Boost is an amazingly standard means of making horsepower. It effectively increases an engine’s size by forcing more air into the cylinders than the atmosphere could possibly ever imagine. Just like the statement, “bigger is better!” boost can be applied to almost any internal combustion platform with benefits—so long as you can keep that fine balance of air and fuel.
Many enthusiasts have been wondering what boost can do for the all-new, 2020 Corvette, but they’ve always bunched up behind the performance pace car tuners like to refer to as, “cracking the computer.” The new architecture implemented by GM in the new Corvette is the stuff of legends, so far as security is concerned. With numerous twin-turbo systems coming together to “boost” the performance of the new C8, there have already been folks who have found the downsides of a lot of air, with not enough fuel.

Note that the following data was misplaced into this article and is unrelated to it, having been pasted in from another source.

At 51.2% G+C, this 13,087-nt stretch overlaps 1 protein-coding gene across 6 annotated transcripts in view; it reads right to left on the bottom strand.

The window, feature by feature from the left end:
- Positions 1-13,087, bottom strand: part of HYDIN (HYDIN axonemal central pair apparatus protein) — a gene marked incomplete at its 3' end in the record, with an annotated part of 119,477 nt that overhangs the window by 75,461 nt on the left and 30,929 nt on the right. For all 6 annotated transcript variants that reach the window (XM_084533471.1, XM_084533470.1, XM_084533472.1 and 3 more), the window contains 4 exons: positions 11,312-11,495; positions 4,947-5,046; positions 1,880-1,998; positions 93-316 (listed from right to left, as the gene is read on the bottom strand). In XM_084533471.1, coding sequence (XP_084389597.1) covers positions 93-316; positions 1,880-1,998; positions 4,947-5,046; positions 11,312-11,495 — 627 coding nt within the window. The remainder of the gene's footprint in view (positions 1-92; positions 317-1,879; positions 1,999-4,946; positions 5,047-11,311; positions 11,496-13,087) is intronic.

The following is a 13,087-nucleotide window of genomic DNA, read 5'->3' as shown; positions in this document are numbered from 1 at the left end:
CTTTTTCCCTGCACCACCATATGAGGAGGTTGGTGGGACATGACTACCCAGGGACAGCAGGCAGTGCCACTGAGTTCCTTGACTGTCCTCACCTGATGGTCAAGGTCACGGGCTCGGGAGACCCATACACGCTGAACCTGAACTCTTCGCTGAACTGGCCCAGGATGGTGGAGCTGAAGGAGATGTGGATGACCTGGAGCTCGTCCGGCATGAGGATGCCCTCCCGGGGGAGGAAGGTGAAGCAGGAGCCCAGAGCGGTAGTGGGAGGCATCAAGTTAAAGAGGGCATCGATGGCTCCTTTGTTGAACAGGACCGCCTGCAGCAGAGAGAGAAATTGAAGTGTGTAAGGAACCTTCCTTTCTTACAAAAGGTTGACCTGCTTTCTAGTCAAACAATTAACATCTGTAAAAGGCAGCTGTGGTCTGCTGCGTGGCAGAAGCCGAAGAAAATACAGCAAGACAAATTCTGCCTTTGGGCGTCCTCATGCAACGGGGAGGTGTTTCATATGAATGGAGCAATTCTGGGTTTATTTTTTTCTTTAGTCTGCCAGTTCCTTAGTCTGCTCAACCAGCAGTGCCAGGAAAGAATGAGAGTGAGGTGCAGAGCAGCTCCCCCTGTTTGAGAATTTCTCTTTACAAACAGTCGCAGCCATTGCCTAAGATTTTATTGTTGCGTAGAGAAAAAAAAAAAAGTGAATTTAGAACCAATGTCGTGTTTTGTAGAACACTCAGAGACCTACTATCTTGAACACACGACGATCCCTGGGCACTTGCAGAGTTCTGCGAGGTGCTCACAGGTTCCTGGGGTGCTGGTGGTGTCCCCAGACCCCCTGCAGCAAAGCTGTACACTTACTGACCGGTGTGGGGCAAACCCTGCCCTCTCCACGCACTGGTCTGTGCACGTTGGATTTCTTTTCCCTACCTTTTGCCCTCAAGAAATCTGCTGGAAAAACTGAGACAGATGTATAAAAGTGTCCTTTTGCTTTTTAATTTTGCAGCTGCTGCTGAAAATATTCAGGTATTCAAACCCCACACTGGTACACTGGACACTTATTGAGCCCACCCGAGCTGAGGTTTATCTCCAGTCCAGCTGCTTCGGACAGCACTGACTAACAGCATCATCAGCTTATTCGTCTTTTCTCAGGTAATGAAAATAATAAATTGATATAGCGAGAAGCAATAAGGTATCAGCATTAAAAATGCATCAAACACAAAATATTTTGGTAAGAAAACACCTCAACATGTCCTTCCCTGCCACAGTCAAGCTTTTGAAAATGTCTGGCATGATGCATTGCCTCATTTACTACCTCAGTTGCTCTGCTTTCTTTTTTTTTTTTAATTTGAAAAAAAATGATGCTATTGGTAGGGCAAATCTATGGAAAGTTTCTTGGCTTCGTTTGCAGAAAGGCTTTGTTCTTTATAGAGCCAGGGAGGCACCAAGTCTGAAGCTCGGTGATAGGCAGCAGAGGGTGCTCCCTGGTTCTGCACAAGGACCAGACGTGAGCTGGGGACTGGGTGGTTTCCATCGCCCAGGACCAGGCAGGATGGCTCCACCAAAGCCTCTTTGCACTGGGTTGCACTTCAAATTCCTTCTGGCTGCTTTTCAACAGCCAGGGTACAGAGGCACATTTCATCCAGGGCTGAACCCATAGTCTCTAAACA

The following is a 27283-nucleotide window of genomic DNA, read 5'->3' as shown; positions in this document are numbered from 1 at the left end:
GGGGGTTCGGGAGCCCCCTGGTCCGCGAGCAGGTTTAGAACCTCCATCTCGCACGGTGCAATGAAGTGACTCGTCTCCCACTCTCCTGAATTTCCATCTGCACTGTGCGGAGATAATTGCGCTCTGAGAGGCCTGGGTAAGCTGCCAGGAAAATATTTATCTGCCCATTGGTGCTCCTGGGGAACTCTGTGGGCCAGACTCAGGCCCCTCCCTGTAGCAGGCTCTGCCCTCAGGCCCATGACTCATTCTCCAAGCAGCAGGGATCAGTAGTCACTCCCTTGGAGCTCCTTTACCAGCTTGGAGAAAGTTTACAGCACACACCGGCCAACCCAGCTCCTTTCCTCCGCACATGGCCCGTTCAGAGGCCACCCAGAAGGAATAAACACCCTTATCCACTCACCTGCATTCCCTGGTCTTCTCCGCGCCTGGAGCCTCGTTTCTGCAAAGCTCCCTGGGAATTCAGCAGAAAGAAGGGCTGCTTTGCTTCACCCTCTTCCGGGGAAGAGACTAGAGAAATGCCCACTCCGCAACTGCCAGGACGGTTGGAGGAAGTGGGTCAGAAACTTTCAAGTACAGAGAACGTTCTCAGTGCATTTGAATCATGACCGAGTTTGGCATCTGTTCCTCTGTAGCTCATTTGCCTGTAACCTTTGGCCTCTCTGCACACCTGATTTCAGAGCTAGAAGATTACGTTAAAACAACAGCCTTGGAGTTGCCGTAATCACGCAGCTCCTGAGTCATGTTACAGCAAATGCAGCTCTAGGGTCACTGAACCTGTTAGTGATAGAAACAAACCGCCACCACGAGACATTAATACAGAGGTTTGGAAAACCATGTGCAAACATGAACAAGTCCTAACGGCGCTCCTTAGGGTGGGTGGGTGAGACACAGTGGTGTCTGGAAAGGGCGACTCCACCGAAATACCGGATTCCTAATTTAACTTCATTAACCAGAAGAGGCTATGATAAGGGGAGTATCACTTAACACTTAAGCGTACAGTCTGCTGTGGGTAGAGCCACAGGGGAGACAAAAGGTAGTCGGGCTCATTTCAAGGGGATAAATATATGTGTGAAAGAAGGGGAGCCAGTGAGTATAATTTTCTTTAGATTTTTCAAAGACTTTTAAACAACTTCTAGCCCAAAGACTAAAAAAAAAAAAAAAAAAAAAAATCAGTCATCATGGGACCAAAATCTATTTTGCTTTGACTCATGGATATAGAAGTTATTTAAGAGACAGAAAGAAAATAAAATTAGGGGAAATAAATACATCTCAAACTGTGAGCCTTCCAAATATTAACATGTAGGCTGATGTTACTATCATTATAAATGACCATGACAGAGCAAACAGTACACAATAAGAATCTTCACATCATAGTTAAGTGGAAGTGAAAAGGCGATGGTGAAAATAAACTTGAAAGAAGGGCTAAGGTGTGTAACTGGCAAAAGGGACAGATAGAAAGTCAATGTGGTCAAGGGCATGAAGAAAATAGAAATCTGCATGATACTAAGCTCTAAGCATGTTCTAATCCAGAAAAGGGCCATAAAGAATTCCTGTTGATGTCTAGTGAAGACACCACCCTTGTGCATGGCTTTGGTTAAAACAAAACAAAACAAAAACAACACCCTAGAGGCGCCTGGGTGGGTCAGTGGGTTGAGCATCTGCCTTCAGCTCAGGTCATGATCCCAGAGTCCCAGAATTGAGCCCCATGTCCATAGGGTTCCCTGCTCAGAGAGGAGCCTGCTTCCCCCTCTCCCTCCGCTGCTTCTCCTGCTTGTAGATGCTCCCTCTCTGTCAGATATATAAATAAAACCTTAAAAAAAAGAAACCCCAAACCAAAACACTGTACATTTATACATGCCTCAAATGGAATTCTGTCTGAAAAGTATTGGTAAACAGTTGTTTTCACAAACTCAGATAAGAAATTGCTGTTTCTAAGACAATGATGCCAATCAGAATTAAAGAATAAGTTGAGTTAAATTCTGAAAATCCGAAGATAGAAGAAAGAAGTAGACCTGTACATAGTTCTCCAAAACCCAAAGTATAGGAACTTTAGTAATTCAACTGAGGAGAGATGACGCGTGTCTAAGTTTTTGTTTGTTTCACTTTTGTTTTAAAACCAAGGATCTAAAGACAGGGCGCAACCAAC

FuelTech is a world-leading company in engine management technology. It has a proven record in a wide variety of racing classes such as Sportsman, Pro Drag, Circuit, Off-Road, Rally, Motorbike, and Marine applications. Seeing how those who wish to wrangle more performance from their new Corvette could benefit from its 17 years of experience, the team at FuelTech began testing on a C8 Corvette. The plan was to figure out a way to utilize one of its engine management systems to safely and effectively boost the LT2 engine.
The company just released a video highlighting their twin-turbo, 2020 Corvette churning out an amazing 750 rear-wheel-horsepower on the dyno. While the numbers themselves are astounding, the way in which they achieved those lofty digits is both old-school and high-tech. During the “good-old-days” of tuning EFI – you know, that glorious time between when computer capabilities to accurately control fuel and spark came of age and the level of “intellectual property” lockdown that we are currently experiencing – the factory ECU held all the keys to opening the door to performance. It still does, but someone has changed all the locks!